In 2015, FINMA developed the “fintech license”, a license which allows fintech companies to operate like banks without having to meet the same requirements. With a fintech license, the company doesn’t need to adhere to strict banking equity ratio or liquidity requirements. They can also accept deposits of up to CHF100 million from the public without requiring a commercial banking license.
FINMA has also created a sandbox where companies can accept public deposits of up to CHF1 million without getting a banking or even a fintech license.
The fintech-friendly regulatory environment makes it a lot easier for fintech companies to get set up and operate, as well as experiment and test with new technologies.
Switzerland actively regulates crypto, providing a regulated framework for companies in the crypto industry. Clear regulations attract investors, foster growth, and ensure long-term stability in the crypto market. Switzerland has a positive attitude towards blockchain and cryptocurrency technology
Switzerland is also a stable country with a strong currency and low inflation. Young companies based in Switzerland don’t need to deal with instability and political issues that other countries may have in order to operate.
Europe’s crypto valley is in Zug, 30 min by train from Zurich. The crypto valley has attracted a lot of local as well as international talent. For fintech companies operating in the crypto space, there’s a lot of good access to crypto and blockchain specialists.
Like the entire cryptocurrency industry, crypto companies in Switzerland were affected by the FTX scandal in 2022. However, with Switzerland's reputation as a stable and reliable state, it’s possible the industry isn’t as badly affected as in other countries.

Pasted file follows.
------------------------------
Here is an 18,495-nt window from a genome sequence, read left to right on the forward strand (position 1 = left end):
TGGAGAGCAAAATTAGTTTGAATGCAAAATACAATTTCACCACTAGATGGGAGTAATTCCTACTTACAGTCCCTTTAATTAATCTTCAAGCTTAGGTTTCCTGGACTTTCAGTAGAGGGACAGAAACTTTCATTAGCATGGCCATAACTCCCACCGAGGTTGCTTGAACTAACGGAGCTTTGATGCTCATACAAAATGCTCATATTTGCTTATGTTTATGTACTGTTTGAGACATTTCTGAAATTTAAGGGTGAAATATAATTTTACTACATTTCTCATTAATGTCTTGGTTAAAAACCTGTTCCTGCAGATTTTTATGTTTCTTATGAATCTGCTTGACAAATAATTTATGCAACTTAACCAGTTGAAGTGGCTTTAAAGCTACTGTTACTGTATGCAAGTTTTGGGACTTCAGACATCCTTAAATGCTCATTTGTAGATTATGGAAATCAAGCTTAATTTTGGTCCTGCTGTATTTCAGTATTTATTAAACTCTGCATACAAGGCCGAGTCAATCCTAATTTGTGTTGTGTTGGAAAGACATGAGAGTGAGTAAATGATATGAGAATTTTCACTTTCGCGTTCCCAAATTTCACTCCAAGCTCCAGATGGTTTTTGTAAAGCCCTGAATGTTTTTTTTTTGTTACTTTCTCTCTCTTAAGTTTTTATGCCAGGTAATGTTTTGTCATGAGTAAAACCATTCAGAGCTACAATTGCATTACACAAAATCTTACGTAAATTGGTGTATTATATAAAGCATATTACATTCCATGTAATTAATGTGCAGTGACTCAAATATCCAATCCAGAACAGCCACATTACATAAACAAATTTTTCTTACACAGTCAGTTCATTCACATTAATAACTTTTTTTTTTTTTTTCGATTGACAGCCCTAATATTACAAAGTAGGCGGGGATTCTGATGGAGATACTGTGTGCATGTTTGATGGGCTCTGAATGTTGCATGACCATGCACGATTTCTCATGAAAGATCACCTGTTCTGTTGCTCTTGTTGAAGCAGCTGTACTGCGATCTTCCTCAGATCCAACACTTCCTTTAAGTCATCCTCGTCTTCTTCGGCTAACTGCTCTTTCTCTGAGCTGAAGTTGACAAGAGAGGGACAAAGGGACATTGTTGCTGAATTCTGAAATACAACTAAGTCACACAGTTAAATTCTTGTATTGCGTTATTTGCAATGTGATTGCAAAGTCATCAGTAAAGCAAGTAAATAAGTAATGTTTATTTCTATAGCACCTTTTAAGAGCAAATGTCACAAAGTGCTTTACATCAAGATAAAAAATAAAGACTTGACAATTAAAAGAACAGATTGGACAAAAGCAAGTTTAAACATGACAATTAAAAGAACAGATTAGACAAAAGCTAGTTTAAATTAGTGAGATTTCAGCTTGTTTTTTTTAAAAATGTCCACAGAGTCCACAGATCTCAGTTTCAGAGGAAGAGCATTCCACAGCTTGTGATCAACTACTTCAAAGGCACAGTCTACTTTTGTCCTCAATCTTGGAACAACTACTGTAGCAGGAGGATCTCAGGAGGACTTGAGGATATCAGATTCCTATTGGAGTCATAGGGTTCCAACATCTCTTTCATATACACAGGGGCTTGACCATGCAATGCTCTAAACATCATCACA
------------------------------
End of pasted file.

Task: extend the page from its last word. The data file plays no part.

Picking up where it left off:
Having said that, Switzerland is a small market, which means companies based here need to scale to other markets very early – especially those that are B2C. The growth potential can be limiting, although it does depend on your business model.
So far, fintech in Switzerland has been following other global trends. In 2023, like in other countries, we’re seeing a slowdown in capital funding and fewer raises from fintech companies.
But that doesn’t mean there’s no activity. Although I do believe the times of the Wild West are over in Switzerland, our regulatory framework enables a lot of experimentation and testing. For example, I’m seeing a large increase in artificial intelligence adoption, with banks using this time to figure out how to implement AI into their customer journeys, improve their legacy environments or systems.
With blockchain and the crypto movement maturing, there’s a large decentralised finance environment, with crypto companies moving less towards speculations and more towards real use cases.
In general, there’s a new generation of fintech startups that are more mature, and that have the backing of established financial institutions or technology companies. I believe we’ll see more of this in the coming years and more companies turning to Switzerland for its stable regulatory and political environment.
Some of the older, more established fintech companies include:
Some of the newer, yet mature startups are:
Tenity started out as an open innovation program which I was leading at SIX in 2015. A few years later, we spun out as an independent organisation. Now, we’ve been running accelerators and working at the intersection of fintech and innovation ever since then.
SIX is owned by all the Swiss banks, which makes it the infrastructure of the financial services ecosystem in Switzerland. This meant that right from the beginning, we’ve been on par with the orchestrators.
Specifically, what we do includes: